When I say that something is metaphysically impossible to do, I will mean: metaphysically impossible for creaturely causation. For this post I leave open the question of what God might be able to do through primary causation. The following seems quite plausible to me:
- If a particle is in a mixed |A>+|B> quantum state, then it is metaphysically impossible to determine the particle to collapse into the |A> state.
The following seems to me to be just as plausible as (1):
- If an agent is deciding between A for reasons R and B for reasons S, then it is metaphysically impossible to determine the agent to choose A for R over B for S.
Simply doing A after deciding between A and B does not constitute having chosen A. Nor is it sufficient for having chosen A that one does A because of deciding between A and B. For one to have chosen, one's doing of A must be caused in the right way by one's process of decision between A for R and B for S. But it just seems very implausible that an externally determined transition, even if it somehow causally incorporated the process of decision, would be a case of causing in the right way.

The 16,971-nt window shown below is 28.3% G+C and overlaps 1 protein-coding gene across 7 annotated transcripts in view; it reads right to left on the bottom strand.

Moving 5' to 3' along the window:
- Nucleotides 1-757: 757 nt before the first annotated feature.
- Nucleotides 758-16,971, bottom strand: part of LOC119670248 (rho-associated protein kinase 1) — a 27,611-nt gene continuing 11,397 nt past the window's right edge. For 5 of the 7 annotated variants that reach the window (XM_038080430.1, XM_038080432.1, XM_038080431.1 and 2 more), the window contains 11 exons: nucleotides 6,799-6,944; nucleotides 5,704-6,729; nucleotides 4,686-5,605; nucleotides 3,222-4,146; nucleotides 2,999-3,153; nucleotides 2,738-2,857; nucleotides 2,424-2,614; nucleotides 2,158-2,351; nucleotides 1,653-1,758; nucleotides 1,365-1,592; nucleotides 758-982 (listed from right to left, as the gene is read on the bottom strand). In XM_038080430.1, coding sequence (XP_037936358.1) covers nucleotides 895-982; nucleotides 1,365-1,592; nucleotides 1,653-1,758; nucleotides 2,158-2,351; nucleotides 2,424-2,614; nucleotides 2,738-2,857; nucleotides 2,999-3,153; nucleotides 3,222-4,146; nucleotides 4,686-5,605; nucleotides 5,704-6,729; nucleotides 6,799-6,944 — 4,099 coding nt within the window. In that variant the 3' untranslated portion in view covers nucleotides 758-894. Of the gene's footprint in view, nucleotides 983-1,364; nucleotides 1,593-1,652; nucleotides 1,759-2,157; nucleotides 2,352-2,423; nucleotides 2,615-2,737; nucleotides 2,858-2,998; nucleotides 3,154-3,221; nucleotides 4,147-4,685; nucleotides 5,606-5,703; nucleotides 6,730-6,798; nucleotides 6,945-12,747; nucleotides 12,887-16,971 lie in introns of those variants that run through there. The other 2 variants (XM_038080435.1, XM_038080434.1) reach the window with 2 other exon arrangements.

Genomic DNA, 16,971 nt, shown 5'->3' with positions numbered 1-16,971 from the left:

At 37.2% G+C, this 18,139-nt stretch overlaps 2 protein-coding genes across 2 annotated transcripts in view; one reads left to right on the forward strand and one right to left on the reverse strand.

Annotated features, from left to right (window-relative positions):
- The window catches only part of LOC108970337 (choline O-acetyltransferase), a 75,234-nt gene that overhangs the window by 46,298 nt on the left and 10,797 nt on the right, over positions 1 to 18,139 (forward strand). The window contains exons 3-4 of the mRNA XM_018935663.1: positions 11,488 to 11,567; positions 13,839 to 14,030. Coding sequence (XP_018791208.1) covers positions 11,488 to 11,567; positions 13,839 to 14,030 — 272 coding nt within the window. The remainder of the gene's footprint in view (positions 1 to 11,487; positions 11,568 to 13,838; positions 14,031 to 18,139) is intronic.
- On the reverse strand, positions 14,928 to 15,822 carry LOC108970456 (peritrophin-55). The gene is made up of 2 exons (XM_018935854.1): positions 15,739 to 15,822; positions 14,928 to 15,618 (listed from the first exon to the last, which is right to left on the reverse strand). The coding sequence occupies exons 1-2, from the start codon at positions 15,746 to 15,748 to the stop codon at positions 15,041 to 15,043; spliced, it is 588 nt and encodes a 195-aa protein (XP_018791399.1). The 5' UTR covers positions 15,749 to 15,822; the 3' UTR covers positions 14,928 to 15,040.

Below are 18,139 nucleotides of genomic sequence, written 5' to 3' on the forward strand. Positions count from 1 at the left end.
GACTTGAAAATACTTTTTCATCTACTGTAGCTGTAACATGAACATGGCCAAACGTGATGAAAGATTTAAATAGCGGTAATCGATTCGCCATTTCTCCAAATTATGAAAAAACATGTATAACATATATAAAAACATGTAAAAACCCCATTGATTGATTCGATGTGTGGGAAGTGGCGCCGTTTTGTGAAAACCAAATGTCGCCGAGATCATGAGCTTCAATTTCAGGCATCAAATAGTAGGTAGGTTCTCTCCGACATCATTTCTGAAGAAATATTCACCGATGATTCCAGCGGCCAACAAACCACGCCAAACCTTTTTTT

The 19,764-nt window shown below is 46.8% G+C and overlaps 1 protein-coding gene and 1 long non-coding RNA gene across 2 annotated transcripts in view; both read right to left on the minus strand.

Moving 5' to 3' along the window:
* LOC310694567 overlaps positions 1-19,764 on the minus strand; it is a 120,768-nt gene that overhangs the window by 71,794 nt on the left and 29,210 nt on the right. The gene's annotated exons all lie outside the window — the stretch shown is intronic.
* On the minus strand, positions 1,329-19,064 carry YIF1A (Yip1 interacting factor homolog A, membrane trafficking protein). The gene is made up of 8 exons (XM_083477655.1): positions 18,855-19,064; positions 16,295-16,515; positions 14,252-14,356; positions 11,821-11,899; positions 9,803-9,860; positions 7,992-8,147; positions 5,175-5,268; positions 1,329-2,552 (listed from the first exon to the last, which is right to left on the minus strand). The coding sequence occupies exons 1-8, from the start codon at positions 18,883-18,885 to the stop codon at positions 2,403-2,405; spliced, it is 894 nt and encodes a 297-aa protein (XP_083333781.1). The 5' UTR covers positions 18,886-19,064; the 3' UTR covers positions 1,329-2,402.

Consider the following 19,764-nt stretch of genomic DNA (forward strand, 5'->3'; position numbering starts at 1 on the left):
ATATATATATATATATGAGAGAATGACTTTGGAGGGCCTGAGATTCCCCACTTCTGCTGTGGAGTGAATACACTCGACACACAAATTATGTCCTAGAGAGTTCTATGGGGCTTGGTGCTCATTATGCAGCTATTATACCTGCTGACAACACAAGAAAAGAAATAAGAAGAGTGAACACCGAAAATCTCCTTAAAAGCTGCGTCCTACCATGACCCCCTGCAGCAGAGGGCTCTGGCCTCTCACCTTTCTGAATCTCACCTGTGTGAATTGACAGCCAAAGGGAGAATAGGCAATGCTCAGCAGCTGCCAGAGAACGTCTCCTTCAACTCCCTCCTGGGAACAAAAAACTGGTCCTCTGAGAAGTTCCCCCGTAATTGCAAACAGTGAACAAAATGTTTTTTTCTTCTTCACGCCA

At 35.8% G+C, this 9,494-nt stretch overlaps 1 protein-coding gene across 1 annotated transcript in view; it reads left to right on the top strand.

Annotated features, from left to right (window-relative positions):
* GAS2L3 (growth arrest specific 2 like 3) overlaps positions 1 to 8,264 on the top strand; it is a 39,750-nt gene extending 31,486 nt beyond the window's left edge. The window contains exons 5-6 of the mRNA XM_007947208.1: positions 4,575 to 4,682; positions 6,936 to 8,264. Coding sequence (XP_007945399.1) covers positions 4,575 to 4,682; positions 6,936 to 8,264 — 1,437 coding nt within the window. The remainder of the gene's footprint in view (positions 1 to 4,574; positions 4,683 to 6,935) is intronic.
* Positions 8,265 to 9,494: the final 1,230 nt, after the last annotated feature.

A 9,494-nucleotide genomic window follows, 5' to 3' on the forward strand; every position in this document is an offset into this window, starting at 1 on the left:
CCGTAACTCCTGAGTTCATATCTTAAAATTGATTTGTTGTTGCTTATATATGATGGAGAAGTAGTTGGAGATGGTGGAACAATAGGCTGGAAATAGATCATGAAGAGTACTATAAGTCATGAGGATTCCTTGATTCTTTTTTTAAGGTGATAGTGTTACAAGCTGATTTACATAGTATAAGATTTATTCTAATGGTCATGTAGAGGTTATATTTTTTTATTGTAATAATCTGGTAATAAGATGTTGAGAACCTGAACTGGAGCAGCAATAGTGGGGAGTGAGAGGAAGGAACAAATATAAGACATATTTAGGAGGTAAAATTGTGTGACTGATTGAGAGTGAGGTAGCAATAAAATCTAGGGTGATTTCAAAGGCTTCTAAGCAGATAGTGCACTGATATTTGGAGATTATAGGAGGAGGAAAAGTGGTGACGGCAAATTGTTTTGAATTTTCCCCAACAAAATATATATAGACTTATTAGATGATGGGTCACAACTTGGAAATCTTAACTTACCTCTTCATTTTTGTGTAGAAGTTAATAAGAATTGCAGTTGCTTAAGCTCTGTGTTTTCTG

Could there perhaps be overdetermination, so that one's transition from deciding between A and B one's doing of A be both an exercise of freedom and externally determined? Quite possibly. But that wouldn't be a case where the choice is overdetermined. Rather, it would be a case where choice and external determination overdetermine the action A. The choice, however, is still un-determined.
But couldn't one make the agent choose A for R over B for S by strengthening the motive force of R or weakening that of S? I don't think so. For as long as each set of reasons has some motive force over and against the other set of reasons, it might yet win, just as a particular in a |A>+0.000001|B> state might yet collapse into the |B> state.
The above doesn't settle one question. While it is not possible to determine that one choose A over B, maybe it is possible to determine that one not choose B, by preventing a choice into a decided-for-B state, while allowing a choice in favor of the decided-for-A state? I see little reason to allow such a possibility.